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Indianapolis Criminal Attorney
John "Jack" Razumich
Criminal Attorney
Andrew Redd
Criminal Attorney


Understanding the Criminal Justice System

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Should I Refuse Field Sobriety Tests?

Every new client that is charged with Operating a Vehicle While Intoxicated shares a similar, sad, tale with me. Without fail, every client tells me about their stop and interaction with the police officer. Then I ask them the question: “Did you perform field sobriety tests?”


Folks, let me start by saying that you do not have to perform field sobriety tests. There, I said it. You can leave now unless you want to learn more.

The first thing to know about police is that they generally won’t do things unless they have lawful authority to do so. If you get arrested, it’s typically not because that officer is just in the mood to slap cuffs on someone. They have reasonable suspicion that you have committed a crime so they arrest you. Notice how they do not ask for permission to cuff you?

Pay attention to that. If police do not have the authority to do something, they will ask for your permission.

Will you submit to some field sobriety tests?

They’re asking you to submit because they cannot make you. Trust me, folks. If you were required to do something, they would tell you. For example, not long after you did your field sobriety tests you probably were read the implied consent law that told you if you refused to submit to a certified chemical breath test then your license would be suspended for a year. See the difference? You were told a real world consequence if you chose not to cooperate.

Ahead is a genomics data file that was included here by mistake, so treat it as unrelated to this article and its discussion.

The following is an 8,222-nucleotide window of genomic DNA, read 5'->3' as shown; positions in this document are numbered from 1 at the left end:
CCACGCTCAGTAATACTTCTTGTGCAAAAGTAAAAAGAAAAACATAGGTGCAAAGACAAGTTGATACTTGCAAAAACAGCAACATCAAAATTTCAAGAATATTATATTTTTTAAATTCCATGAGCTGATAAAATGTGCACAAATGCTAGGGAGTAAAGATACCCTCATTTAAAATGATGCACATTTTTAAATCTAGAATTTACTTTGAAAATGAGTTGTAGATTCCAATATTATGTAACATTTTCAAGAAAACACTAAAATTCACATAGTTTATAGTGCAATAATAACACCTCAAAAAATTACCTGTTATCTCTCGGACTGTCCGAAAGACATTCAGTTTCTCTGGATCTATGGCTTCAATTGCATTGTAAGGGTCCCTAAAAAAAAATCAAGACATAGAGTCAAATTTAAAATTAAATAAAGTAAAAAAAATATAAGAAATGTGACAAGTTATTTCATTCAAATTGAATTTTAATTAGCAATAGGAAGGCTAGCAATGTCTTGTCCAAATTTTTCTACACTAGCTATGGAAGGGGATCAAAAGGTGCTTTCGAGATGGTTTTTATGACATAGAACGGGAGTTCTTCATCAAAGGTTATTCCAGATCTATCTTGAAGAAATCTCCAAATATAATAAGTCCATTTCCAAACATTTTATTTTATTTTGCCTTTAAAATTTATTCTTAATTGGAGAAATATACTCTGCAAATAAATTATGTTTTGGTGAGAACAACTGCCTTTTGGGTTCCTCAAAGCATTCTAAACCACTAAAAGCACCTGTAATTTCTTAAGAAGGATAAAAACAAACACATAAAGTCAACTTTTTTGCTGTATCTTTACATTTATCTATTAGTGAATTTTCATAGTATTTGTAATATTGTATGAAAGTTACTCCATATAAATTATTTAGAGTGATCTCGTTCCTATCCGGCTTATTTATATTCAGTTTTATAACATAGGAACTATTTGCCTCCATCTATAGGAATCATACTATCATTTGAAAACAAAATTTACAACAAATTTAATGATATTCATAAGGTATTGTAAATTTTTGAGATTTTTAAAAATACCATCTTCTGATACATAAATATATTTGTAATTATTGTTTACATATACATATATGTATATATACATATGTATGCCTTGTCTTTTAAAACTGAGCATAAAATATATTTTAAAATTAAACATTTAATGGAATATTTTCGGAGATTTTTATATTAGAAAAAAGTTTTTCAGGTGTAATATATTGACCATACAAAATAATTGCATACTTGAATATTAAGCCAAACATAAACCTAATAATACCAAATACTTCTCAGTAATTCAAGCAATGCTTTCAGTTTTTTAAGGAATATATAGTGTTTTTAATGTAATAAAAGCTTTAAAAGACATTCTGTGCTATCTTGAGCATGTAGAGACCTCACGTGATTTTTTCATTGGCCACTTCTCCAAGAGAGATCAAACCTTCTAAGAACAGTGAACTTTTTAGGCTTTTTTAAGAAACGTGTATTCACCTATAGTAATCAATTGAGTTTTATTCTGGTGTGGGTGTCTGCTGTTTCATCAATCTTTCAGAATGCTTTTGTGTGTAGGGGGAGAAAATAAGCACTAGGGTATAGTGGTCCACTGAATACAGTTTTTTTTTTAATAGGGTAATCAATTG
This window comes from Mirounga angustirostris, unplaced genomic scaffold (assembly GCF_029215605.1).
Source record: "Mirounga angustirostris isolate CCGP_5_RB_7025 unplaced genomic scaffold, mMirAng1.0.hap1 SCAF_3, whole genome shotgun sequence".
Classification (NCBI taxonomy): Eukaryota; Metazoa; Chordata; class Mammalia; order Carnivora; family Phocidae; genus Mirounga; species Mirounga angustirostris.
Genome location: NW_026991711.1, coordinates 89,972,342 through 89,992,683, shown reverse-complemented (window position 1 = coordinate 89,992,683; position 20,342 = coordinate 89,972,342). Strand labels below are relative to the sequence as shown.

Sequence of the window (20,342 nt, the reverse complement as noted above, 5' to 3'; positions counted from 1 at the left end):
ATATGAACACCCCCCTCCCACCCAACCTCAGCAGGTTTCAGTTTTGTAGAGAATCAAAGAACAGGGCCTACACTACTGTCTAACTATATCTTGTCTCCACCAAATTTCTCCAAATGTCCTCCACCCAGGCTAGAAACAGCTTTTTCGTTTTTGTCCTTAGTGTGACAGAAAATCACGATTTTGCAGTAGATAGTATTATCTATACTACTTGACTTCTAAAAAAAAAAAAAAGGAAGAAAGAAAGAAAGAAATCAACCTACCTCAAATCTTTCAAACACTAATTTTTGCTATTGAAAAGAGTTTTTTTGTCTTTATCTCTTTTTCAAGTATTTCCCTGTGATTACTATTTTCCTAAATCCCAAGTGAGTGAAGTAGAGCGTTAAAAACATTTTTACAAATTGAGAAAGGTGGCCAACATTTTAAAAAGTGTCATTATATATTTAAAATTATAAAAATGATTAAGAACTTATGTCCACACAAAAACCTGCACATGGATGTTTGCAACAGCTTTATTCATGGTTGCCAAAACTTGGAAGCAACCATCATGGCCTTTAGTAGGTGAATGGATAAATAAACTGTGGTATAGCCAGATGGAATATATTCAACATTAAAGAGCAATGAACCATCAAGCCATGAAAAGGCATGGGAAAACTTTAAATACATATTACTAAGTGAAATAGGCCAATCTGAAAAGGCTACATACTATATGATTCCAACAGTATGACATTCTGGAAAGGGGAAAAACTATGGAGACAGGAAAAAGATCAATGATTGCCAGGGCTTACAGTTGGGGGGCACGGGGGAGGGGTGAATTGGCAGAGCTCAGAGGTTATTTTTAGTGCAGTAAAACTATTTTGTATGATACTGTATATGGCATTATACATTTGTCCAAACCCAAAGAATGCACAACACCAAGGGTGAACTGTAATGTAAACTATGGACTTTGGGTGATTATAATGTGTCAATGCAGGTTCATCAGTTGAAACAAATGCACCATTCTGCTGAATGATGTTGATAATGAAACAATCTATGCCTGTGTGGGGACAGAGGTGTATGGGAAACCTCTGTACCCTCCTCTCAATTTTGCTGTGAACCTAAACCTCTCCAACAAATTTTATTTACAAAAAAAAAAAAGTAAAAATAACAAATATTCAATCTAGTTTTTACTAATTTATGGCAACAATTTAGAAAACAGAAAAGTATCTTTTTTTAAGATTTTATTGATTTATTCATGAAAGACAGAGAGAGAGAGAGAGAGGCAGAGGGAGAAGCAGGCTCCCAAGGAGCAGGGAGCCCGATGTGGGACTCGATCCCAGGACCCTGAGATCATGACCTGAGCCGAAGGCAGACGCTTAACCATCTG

The same goes for searching your car or your body. If police have the authority to search, or at least think they have the authority, then they will simply search. But when an officer stops you, asks you some questions, and then asks if you mind if they search your car – it’s because the cannot search your car. Not until you give them consent.

Why does this matter? Why shouldn’t you submit to field sobriety tests? Two reasons.

  1. You don’t have to. That should be enough. Don’t do things you aren’t required to. Otherwise it’s an invasion of your privacy.
  2. YOU’RE GIVING THE POLICE EVIDENCE OF YOUR POTENTIAL INTOXICATION. I think that bears some attention, hence the capital letters.

That’s right. If a cop stops your and smells alcohol, that might be the only evidence they have that you’re driving while intoxicated. But then they get to personally witness you flop around, stumble, slur your words and generally perform tests that are difficult to perform while sober? Yep, you’re giving them the evidence needed to charge you.


Be polite. Give them your name and address. Just your basic identifying information. And then tell them you want your lawyer. It’s possible you may still be arrested at that point. It depends on what other evidence exists. But at least you are not giving them more!

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